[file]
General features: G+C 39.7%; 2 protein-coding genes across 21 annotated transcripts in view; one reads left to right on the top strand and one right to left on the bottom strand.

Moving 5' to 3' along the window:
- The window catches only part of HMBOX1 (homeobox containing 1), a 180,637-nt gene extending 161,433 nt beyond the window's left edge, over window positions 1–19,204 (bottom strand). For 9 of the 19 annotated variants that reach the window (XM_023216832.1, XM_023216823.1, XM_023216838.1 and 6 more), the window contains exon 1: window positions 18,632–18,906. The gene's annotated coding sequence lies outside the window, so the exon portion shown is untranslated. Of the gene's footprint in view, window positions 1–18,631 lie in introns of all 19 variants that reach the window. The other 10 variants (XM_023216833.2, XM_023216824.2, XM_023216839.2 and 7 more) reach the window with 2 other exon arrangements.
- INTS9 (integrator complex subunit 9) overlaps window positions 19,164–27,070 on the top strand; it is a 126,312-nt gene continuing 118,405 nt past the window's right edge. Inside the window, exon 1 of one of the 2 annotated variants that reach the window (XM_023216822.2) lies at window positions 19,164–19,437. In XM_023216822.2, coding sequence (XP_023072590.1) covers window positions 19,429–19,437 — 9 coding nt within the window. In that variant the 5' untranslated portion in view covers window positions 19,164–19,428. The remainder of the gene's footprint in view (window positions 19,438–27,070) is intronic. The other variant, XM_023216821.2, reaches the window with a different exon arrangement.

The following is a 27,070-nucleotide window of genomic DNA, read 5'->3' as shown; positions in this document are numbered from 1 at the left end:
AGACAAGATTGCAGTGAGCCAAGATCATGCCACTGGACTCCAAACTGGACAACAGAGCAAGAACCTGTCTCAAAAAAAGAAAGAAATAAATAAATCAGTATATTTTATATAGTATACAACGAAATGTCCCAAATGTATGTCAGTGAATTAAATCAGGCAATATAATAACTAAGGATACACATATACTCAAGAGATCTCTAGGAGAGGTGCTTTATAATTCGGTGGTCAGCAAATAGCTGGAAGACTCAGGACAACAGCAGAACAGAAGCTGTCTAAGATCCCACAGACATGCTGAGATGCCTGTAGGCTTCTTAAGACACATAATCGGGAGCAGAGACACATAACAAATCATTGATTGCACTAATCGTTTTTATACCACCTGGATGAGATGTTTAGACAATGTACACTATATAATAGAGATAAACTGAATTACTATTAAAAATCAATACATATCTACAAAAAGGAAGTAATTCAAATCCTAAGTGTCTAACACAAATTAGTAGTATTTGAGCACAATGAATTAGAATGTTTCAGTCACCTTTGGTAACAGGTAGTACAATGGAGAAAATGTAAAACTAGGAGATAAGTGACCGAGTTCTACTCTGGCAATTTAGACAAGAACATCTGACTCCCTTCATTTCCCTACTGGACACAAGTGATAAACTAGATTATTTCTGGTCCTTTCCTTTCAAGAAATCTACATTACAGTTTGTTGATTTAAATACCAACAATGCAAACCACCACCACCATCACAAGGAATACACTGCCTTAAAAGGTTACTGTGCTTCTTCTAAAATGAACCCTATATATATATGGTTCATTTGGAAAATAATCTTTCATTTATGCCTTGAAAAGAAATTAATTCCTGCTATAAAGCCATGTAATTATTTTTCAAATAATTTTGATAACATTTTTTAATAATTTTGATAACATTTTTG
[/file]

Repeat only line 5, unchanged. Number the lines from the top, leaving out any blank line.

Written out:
The following is a 27,070-nucleotide window of genomic DNA, read 5'->3' as shown; positions in this document are numbered from 1 at the left end: